Volume 2 Number 1 • Spring 2010

Pamela Gay

Invasion of Privacy

After Thomas Bernhard

The Voice Imitator

In 1966 a man known as The Moors Murderer was jailed for life. Thirty years later he went to court to challenge a ruling by the Press Complaints commission concerning his privacy. The man claimed that a photograph taken of him with a telephoto lens outside the maximum security hospital and published in The Sun was an invasion of privacy. In the original ruling, the Commission said that the fact that he is a notorious child murderer justifies some scrutiny of him “in the public interest.” However, the judge ruled that since the murderer would never be set free, the public did not need to know what he looks like. Furthermore, the judge speculated, publishing a photo that looks like a mug shot from a “Most Wanted” poster might frighten children. The day after the ruling The Moors Murderer posed for a photo inside hospital grounds. The next day he appeared in the Evening Star wearing a smile.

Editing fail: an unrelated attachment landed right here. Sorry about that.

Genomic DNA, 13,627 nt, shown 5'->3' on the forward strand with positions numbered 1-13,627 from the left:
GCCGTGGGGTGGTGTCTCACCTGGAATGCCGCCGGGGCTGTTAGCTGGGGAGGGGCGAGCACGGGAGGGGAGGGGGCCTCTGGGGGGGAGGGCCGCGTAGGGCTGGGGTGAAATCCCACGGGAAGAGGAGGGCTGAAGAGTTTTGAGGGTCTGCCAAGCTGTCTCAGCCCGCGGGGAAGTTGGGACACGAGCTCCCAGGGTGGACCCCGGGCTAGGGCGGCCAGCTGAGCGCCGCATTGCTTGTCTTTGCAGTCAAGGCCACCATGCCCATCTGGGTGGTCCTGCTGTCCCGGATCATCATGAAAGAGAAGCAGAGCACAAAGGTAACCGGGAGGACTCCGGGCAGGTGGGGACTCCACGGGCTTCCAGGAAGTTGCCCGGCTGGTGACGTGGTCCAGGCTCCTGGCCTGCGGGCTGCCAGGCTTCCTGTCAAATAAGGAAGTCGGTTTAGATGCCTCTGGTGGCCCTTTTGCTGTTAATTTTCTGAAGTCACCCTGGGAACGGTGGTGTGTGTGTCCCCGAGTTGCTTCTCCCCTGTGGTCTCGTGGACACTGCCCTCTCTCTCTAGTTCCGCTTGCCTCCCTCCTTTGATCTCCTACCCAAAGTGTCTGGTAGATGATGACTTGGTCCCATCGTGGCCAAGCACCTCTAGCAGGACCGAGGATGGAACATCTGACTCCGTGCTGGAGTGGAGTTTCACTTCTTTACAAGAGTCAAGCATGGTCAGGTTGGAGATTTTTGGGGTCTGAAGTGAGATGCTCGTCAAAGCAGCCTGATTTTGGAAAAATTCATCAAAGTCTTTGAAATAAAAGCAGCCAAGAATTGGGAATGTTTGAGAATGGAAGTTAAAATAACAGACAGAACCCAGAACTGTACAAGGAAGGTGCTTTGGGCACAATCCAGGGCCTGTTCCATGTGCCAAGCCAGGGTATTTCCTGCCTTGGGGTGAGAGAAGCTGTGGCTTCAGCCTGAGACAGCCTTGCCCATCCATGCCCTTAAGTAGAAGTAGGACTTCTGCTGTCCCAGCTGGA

Pamela Gay teaches Flash Fiction at Binghamton University, State University of New York. Her writing has been published in Iowa Review Web, Other Voices (CA), Paterson Literary Review, Vestal Review, BOGG: Journal of Contemporary Writing, Neotrope: Progressive Fiction, Phoebe, and Le Forum. She is the recipient of a New York Foundation for the Arts (NYFA) fellowship and national e-book award for creative narrative nonfiction and has also received grants from the New York State Council of the Arts (NYSCA) for installations based on her writing.

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